The Fiduciary Rule Lives On in Texas, Only to Die in Washington, DC

The Fiduciary Rule Lives On in Texas, Only to Die in Washington, DC

Chief US District Judge of the Northern District of Texas recently issued a stinging court defeat to the lobbying arms of the big banks – the US Chamber of Commerce, Financial Services Institute, Financial Services Roundtable, Insured Retirement Institute, and Securities Industry and Financial Markets Association – by upholding the “Fiduciary Rule.” Now, administrators in Washington announced they would delay implementation of the rule by 6-12 months and then seek to repeal it altogether.

“This is a shootout at the OK Corral,” said Bill Harris, CEO of Personal Capital. “I was not there in Texas to witness the rule’s heroic survival, but I am here today in Washington witnessing it’s quick and efficient execution. And with its presumed death, so goes the retirement prospects of families across the nation. The only thing that gives me hope is Mark Twain’s famous quip, ‘rumors of my death are greatly exaggerated’.”

The Fiduciary Rule requires firms providing retirement accounts to do so in the best interest of the customers, not of the firms themselves. The Department of Labor, which has jurisdiction over the retirement accounts of American workers, developed this “no conflict of interest” rule over six years with input from consumers and financial firms. It is scheduled to go into effect in April 2017.

Chief US District Judge Barbara Lynn upheld the rule, shooting down each seven challenges including that it limits the free speech of sellers of retirement accounts: “At worst, the only speech the rules even arguably regulate is misleading advice.” The Labor Department prevailed over challenges from the financial industry. “Justice was done in Texas,” said Harris. “As one of the only financial firms advocating for working families and retirees by supporting the Fiduciary Rule, Personal Capital applauds this courageous ruling.”

Nevertheless, because of changing objectives in Washington, the Labor Department quickly reversed course and attacked its own rule – first requesting a stay of the Texas ruling and then announcing it would delay the rule’s implementation. “The Labor Department – once a mighty gunfighter for the nation’s 125 million workers – turned tail and ran in the face of Wall Street’s artillery,” said Harris.

Harris has spoken out before in support of the Fiduciary Rule and the benefits of Section 1033 of the Dodd Frank act. So have the clients of Personal Capital, over one thousand of whom have expressed strong opinions on the necessity of a rule protecting their financial future.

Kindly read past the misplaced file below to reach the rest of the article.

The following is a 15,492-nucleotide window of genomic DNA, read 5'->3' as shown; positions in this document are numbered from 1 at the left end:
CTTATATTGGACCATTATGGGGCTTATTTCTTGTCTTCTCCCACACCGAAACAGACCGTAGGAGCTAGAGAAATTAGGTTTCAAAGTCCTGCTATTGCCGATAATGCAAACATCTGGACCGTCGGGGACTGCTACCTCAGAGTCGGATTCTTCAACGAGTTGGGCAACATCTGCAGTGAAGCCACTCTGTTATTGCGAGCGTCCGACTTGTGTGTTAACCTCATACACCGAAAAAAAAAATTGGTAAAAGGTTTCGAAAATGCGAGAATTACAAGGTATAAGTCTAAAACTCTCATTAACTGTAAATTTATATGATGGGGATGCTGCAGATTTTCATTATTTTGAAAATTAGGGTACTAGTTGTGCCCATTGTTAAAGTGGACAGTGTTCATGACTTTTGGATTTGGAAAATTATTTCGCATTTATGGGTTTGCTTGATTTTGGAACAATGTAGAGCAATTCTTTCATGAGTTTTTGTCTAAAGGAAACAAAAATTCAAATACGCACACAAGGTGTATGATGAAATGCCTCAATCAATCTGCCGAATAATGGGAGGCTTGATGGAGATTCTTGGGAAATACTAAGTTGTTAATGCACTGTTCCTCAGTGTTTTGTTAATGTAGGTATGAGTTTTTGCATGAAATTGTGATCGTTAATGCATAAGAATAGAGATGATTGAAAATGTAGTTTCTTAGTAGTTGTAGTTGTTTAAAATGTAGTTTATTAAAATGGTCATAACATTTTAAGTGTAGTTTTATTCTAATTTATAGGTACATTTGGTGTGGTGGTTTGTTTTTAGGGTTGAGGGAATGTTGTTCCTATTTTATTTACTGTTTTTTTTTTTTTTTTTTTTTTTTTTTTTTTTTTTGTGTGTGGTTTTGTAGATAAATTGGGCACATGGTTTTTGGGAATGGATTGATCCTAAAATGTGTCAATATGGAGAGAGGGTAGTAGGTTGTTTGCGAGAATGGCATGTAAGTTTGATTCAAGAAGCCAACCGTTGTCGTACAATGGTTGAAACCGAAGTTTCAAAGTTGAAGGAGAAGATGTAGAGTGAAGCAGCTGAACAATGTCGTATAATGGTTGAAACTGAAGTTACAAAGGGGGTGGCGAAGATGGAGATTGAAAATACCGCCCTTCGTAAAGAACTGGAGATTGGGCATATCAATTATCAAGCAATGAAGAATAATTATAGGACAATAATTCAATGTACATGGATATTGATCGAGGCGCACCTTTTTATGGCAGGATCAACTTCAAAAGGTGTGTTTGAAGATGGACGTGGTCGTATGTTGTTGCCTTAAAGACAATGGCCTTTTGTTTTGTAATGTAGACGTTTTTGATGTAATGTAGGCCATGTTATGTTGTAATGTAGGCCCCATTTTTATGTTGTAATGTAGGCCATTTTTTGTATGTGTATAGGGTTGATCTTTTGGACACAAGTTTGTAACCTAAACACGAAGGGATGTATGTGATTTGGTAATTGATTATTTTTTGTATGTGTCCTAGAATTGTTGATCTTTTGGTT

Fiduciary Rule Could Save 30% of Retiree’s Nest Egg

Without the Fiduciary Rule, conflicts of interest will cost investors their hard-earned savings in commissions and high, often hidden, fees. Specifically, Wednesday’s ruling quotes Federal Register Fiduciary Rule Definition:

“today’s marketplace [commissions give]…advisers a strong reason, conscious or unconscious, to favor investments that provide them greater compensation rather than those that may be most appropriate for the participants…an ERISA plan investor who rolls her retirement savings into an IRA could lose 6 to 12 and possibly as much as 23 percent of the value of her savings over 30 years of retirement by accepting advice from a conflicted financial adviser.”

Based on a study of Personal Capital users’ own data and the fees they are currently paying, unnecessary fees and conflicted advice leads to over 30% fewer assets for their retirement. For the average Personal Capital user, this means hundreds of thousands less in retirement savings and a substantial reduction in retirement readiness.

Fiduciary Rule Protects Workers and Retirees

The Fiduciary Rule is also necessary to protecting investors who must make complex decisions about their own investments where the onus of securing a well-funded retirement is largely placed on the individual. Wednesday’s ruling quotes the DOL in saying:

“[A]t the same time as individual investors have increasingly become responsible for managing their own investments, the complexity of investment products and range of conflicted compensation structures have likewise increased. As a result, it is appropriate to revisit and revise the exemption to better reflect the realities of the current marketplace.”

Broker Incentives Must Be Changed

The bottom line is that without an appropriate fiduciary responsibility, most financial institutions have no reason to stop exploiting their customers’ inability to cope with the increasing complexity of investment products. The DOL has specifically reviewed studies conducted around mutual funds to assess the conflicts to consumers without a Fiduciary Rule:

“Broker-sold mutual funds provide an incentive to brokers to sell their products, but the record reflects that conflicted brokers “reinforce erroneous beliefs about the market” and “guide people towards high-fee funds.”

(Source: Personal Capita)